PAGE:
|So, here's a first view. Note the juvenile plumage, but also the distinctive head shape, with the sloping forehead making the bill look really snouty.|
|Appear longer necked than local Herring Gulls.|
|Compare the head and bill profile with the Herring Gull above.|
|The head and bill profile looks Glaucous Gull like in my opinion.|
And now a couple of 1st-winter plumaged Herring Gulls below, for comparison. Scandinavian Herring Gulls moult later than our own, so it is not unusual to see them in juvenile plumage, even into January. There are still Herring Gulls locally with the odd retained juvenile rear scapulars, but the other features render them easily identifiable as normal Herring Gulls.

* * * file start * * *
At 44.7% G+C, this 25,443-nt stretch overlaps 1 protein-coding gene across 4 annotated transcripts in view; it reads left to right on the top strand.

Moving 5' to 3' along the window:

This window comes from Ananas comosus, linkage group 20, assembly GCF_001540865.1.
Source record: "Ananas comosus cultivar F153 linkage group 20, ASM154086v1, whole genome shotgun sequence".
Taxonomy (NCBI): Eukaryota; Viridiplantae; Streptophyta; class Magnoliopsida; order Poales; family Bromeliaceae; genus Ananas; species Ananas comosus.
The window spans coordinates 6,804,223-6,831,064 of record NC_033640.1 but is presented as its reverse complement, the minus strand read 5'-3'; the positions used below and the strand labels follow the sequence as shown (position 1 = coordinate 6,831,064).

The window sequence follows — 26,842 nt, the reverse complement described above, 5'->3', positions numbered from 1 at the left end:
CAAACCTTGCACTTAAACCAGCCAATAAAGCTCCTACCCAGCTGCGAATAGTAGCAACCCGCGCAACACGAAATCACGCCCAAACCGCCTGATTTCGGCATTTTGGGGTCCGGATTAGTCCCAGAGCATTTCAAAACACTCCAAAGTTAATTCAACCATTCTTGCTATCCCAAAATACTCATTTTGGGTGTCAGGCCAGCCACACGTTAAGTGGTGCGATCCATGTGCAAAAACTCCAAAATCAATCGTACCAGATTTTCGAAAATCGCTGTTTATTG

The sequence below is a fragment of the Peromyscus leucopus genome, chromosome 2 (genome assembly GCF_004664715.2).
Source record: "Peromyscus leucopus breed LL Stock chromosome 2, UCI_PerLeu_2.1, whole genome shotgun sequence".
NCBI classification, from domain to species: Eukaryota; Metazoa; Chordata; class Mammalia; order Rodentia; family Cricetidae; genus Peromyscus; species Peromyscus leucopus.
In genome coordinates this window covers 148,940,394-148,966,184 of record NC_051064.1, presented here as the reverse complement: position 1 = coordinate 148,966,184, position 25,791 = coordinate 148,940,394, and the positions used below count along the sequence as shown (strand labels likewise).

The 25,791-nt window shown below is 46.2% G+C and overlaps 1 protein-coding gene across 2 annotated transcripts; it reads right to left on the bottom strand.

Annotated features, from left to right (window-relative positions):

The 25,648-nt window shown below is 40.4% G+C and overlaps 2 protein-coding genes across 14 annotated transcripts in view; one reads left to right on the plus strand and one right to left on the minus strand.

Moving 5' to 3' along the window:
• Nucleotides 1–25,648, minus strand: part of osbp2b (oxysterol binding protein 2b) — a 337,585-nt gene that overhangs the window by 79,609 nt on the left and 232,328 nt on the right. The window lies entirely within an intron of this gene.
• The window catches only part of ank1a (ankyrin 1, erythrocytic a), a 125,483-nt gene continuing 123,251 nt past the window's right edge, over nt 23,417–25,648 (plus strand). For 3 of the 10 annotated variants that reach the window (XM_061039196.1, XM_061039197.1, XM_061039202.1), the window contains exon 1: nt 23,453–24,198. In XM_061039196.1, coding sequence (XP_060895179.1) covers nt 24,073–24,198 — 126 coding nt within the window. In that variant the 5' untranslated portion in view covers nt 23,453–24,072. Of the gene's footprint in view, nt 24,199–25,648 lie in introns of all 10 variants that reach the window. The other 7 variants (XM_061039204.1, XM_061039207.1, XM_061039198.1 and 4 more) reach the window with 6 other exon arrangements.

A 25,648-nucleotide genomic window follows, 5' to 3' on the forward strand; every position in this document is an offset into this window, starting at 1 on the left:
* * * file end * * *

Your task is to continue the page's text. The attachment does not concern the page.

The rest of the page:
Locally, December and January is the peak time of occurrence for Scandinavian Herring Gulls, so, get looking at them Herring Gulls. Once you get onto one, they do have a distinctive look about them.
Last Monday, I went to see Siberian Chiffchaff that had taken up temporary residence at Portland Castle.
|A classic, in both plumage and call.|
|Note the faint buff wash to the throat, breast and fore flanks, lacking sulfur yellow streaking.|
|The Siberian Chiffchaff with a Common Chiffchaff. Note the more olive tones and yellowy undertail coverts of the Common Chiffchaff.|